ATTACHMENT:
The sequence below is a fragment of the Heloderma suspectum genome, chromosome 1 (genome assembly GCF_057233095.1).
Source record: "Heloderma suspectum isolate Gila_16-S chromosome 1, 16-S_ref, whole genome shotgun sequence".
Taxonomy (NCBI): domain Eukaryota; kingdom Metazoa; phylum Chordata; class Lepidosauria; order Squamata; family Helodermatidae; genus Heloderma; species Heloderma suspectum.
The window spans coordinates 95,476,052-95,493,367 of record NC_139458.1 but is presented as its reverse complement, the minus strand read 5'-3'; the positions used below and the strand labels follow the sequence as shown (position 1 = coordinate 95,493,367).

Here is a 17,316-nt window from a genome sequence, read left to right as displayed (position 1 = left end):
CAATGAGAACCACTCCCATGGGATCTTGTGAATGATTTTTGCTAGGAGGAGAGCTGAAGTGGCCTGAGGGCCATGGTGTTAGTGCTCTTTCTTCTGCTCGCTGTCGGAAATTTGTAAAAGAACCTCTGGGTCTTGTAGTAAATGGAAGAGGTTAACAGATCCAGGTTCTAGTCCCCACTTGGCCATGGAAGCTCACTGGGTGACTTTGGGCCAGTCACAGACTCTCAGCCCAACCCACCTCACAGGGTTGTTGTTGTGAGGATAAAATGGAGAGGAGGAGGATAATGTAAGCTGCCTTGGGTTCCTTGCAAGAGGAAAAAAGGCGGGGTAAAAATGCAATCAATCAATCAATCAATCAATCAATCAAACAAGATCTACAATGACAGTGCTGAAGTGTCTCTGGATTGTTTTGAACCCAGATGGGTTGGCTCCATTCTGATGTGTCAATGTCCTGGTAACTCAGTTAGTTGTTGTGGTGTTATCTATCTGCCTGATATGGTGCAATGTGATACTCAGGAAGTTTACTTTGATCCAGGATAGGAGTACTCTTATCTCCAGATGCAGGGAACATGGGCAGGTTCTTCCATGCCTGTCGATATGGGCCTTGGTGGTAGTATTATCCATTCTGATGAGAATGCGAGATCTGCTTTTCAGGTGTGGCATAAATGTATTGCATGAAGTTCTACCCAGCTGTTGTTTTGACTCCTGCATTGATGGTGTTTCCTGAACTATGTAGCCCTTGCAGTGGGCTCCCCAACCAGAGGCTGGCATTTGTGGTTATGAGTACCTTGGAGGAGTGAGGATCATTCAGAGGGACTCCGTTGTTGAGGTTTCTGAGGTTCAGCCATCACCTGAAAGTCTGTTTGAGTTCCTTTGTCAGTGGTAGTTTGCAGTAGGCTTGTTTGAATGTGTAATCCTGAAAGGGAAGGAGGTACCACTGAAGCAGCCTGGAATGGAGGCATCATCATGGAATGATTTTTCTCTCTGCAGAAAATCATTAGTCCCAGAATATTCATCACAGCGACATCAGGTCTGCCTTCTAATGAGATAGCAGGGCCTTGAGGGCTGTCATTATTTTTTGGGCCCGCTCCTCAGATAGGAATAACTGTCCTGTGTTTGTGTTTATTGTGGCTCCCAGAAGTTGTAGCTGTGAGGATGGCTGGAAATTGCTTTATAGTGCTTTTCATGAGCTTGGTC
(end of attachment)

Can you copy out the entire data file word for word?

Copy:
The sequence below is a fragment of the Heloderma suspectum genome, chromosome 1 (genome assembly GCF_057233095.1).
Source record: "Heloderma suspectum isolate Gila_16-S chromosome 1, 16-S_ref, whole genome shotgun sequence".
Taxonomy (NCBI): domain Eukaryota; kingdom Metazoa; phylum Chordata; class Lepidosauria; order Squamata; family Helodermatidae; genus Heloderma; species Heloderma suspectum.
The window spans coordinates 95,476,052-95,493,367 of record NC_139458.1 but is presented as its reverse complement, the minus strand read 5'-3'; the positions used below and the strand labels follow the sequence as shown (position 1 = coordinate 95,493,367).

Here is a 17,316-nt window from a genome sequence, read left to right as displayed (position 1 = left end):
CAATGAGAACCACTCCCATGGGATCTTGTGAATGATTTTTGCTAGGAGGAGAGCTGAAGTGGCCTGAGGGCCATGGTGTTAGTGCTCTTTCTTCTGCTCGCTGTCGGAAATTTGTAAAAGAACCTCTGGGTCTTGTAGTAAATGGAAGAGGTTAACAGATCCAGGTTCTAGTCCCCACTTGGCCATGGAAGCTCACTGGGTGACTTTGGGCCAGTCACAGACTCTCAGCCCAACCCACCTCACAGGGTTGTTGTTGTGAGGATAAAATGGAGAGGAGGAGGATAATGTAAGCTGCCTTGGGTTCCTTGCAAGAGGAAAAAAGGCGGGGTAAAAATGCAATCAATCAATCAATCAATCAATCAATCAAACAAGATCTACAATGACAGTGCTGAAGTGTCTCTGGATTGTTTTGAACCCAGATGGGTTGGCTCCATTCTGATGTGTCAATGTCCTGGTAACTCAGTTAGTTGTTGTGGTGTTATCTATCTGCCTGATATGGTGCAATGTGATACTCAGGAAGTTTACTTTGATCCAGGATAGGAGTACTCTTATCTCCAGATGCAGGGAACATGGGCAGGTTCTTCCATGCCTGTCGATATGGGCCTTGGTGGTAGTATTATCCATTCTGATGAGAATGCGAGATCTGCTTTTCAGGTGTGGCATAAATGTATTGCATGAAGTTCTACCCAGCTGTTGTTTTGACTCCTGCATTGATGGTGTTTCCTGAACTATGTAGCCCTTGCAGTGGGCTCCCCAACCAGAGGCTGGCATTTGTGGTTATGAGTACCTTGGAGGAGTGAGGATCATTCAGAGGGACTCCGTTGTTGAGGTTTCTGAGGTTCAGCCATCACCTGAAAGTCTGTTTGAGTTCCTTTGTCAGTGGTAGTTTGCAGTAGGCTTGTTTGAATGTGTAATCCTGAAAGGGAAGGAGGTACCACTGAAGCAGCCTGGAATGGAGGCATCATCATGGAATGATTTTTCTCTCTGCAGAAAATCATTAGTCCCAGAATATTCATCACAGCGACATCAGGTCTGCCTTCTAATGAGATAGCAGGGCCTTGAGGGCTGTCATTATTTTTTGGGCCCGCTCCTCAGATAGGAATAACTGTCCTGTGTTTGTGTTTATTGTGGCTCCCAGAAGTTGTAGCTGTGAGGATGGCTGGAAATTGCTTTATAGTGCTTTTCATGAGCTTGGTC